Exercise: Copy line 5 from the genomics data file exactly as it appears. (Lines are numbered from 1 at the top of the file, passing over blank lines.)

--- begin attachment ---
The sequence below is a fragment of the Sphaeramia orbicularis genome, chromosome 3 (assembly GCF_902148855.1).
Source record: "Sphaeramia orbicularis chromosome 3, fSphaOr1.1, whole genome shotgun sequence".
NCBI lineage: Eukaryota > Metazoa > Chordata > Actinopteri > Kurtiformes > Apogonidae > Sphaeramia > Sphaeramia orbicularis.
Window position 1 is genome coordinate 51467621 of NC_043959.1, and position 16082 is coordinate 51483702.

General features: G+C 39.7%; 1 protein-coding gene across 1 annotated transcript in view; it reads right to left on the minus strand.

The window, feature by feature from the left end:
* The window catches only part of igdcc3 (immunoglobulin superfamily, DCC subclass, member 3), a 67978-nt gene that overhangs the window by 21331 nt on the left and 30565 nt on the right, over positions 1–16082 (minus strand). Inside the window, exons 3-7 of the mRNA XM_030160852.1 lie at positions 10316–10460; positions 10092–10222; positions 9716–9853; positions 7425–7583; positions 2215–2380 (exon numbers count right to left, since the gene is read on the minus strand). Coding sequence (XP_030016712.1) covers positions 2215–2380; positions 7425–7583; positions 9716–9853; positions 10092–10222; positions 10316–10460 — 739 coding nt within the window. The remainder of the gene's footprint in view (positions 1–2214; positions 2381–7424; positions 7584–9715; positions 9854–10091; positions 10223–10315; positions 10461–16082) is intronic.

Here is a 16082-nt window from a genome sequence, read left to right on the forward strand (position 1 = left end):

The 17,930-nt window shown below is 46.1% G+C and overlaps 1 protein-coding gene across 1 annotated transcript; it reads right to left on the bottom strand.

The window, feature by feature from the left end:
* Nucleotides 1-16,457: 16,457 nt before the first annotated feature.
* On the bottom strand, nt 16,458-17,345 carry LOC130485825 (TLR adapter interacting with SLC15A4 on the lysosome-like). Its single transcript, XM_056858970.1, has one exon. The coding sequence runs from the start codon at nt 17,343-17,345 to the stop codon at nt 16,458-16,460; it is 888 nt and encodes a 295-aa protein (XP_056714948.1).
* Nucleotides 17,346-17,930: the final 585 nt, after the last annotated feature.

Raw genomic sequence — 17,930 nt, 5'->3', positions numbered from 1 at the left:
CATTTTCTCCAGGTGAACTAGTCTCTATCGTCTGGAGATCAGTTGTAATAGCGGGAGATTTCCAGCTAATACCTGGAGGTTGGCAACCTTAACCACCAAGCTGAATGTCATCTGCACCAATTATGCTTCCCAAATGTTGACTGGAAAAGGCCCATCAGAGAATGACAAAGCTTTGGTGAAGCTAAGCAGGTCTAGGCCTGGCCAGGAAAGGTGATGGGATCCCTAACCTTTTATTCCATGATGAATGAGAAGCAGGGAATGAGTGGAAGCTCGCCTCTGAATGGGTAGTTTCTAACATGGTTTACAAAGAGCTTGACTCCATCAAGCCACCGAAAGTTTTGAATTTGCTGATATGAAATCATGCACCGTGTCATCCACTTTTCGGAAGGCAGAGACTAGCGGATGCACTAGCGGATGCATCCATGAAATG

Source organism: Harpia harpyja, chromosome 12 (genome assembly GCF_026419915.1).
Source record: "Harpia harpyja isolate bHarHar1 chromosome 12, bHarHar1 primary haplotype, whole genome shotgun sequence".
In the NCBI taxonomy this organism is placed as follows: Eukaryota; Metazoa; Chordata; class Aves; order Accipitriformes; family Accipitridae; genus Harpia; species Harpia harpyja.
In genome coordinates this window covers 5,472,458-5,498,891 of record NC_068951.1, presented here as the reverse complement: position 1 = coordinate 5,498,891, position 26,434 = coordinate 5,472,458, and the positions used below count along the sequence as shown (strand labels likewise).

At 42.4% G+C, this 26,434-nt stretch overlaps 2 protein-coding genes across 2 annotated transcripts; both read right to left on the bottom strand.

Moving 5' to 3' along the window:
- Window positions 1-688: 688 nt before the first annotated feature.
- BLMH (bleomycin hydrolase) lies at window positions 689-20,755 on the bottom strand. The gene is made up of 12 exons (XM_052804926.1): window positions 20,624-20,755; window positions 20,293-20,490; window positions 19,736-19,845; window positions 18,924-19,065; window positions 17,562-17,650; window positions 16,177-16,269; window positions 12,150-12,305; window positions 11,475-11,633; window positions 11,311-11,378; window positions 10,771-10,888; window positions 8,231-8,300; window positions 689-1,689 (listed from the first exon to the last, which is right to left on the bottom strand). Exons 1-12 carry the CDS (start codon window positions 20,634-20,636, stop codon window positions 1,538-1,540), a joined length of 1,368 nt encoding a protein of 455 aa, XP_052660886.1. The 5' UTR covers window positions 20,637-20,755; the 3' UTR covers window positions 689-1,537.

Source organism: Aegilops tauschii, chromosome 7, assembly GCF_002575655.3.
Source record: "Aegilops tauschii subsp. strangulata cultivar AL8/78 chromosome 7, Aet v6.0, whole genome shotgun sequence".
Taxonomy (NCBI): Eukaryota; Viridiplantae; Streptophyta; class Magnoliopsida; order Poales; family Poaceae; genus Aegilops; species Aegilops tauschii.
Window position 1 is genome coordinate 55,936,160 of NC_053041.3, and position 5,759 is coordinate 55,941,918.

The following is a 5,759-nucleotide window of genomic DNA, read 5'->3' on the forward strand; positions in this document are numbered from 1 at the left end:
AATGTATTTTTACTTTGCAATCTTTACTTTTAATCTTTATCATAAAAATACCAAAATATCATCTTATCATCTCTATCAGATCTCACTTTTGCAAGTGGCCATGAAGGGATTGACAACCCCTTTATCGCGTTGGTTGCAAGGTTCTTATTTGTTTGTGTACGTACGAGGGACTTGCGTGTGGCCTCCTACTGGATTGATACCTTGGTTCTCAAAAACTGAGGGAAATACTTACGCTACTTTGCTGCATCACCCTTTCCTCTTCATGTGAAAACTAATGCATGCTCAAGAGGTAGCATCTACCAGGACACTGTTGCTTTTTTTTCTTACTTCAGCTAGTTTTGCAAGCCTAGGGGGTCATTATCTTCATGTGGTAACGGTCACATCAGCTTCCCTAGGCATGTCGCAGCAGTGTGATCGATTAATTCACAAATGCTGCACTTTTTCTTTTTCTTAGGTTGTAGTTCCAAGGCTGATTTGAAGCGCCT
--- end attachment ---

General features: G+C 39.7%; 1 protein-coding gene across 1 annotated transcript in view; it reads right to left on the minus strand.